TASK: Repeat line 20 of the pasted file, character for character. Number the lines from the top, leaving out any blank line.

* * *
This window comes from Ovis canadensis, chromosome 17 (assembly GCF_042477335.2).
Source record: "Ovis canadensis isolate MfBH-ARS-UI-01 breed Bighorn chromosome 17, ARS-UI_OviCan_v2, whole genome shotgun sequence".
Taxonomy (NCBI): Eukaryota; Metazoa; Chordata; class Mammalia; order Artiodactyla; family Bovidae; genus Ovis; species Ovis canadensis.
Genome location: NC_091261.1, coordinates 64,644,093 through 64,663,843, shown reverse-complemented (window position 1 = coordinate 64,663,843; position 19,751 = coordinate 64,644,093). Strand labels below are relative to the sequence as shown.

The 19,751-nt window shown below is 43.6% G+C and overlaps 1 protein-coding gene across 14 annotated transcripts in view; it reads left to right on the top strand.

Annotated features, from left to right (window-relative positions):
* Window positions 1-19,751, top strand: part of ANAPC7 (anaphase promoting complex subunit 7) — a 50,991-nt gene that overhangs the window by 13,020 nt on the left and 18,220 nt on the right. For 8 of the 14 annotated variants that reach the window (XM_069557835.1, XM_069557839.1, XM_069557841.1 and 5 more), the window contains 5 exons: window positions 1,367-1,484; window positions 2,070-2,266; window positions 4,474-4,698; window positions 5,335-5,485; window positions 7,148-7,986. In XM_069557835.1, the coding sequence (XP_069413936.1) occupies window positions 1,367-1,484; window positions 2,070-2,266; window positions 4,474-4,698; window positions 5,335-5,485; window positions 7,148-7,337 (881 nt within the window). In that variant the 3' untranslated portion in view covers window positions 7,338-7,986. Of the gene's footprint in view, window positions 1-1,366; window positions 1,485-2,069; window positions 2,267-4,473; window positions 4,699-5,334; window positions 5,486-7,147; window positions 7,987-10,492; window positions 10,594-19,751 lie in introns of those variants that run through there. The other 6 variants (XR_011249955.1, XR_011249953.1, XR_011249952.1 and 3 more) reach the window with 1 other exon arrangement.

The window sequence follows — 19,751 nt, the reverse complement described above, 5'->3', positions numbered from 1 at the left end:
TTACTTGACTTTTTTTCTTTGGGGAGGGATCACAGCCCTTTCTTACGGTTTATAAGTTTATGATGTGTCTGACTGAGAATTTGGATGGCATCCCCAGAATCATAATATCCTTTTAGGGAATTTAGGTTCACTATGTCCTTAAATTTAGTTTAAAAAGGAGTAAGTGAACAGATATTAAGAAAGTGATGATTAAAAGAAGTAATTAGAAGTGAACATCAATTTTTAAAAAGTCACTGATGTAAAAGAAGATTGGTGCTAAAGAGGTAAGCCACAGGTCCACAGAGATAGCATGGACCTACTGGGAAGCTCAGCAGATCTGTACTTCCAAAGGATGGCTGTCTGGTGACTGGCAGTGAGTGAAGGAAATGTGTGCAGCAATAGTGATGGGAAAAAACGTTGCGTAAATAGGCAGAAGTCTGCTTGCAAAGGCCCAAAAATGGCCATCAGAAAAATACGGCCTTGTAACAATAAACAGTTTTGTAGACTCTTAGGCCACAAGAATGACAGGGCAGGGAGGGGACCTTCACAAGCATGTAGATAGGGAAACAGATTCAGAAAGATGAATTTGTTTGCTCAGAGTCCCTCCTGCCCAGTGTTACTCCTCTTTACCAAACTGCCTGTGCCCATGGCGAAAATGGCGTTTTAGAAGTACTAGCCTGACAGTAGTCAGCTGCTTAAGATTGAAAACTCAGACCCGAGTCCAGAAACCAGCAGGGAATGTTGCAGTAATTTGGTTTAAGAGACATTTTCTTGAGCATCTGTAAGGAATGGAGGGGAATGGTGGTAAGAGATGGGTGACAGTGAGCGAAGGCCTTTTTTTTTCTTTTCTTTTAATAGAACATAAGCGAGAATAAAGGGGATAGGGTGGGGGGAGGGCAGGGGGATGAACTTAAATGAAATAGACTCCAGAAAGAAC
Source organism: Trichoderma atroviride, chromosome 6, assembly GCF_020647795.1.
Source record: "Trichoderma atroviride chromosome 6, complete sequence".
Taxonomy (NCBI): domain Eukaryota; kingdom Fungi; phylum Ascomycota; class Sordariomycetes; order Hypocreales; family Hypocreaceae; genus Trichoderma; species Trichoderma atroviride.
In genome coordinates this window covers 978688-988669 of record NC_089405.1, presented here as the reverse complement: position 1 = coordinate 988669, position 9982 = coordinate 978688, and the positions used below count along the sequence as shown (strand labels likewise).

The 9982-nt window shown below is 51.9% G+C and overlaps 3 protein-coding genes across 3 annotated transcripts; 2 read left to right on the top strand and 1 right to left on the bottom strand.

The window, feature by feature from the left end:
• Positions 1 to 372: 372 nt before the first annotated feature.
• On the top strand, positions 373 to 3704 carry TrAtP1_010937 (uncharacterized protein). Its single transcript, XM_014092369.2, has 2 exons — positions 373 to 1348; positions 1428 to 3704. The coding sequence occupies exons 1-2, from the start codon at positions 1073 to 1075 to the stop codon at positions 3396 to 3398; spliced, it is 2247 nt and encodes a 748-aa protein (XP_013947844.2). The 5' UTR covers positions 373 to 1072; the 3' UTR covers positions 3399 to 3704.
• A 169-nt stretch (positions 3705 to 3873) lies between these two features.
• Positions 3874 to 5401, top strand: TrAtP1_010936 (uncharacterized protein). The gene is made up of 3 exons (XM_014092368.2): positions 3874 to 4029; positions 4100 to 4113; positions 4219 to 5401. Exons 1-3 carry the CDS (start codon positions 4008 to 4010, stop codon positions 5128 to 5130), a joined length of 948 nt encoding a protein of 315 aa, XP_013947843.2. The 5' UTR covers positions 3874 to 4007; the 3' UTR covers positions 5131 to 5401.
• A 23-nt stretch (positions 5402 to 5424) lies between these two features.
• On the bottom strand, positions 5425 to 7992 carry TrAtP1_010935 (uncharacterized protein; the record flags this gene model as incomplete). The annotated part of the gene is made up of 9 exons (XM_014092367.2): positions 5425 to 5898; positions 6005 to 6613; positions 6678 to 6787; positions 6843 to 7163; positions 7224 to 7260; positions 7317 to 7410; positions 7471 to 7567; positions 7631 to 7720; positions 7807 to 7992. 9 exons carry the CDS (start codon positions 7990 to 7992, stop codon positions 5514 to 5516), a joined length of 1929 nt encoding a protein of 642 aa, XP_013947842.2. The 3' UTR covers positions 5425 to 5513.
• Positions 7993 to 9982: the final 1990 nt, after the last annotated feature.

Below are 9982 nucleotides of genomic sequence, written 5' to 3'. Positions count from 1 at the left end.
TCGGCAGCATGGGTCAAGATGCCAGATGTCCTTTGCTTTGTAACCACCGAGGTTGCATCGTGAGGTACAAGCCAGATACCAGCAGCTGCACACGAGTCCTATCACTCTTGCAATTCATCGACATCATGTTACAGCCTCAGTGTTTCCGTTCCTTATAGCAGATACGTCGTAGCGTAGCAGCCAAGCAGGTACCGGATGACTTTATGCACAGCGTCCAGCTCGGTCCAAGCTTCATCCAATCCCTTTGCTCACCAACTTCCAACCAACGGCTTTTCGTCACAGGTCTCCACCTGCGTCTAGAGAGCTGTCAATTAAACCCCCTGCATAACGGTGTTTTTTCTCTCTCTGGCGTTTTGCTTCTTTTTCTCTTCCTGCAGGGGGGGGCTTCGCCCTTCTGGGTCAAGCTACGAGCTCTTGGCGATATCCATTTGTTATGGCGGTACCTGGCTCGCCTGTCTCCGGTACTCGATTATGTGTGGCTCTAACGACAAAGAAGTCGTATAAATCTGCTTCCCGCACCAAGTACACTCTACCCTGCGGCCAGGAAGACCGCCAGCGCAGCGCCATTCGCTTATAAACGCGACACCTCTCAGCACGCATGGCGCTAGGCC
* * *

• A 23-nt stretch (positions 5402 to 5424) lies between these two features.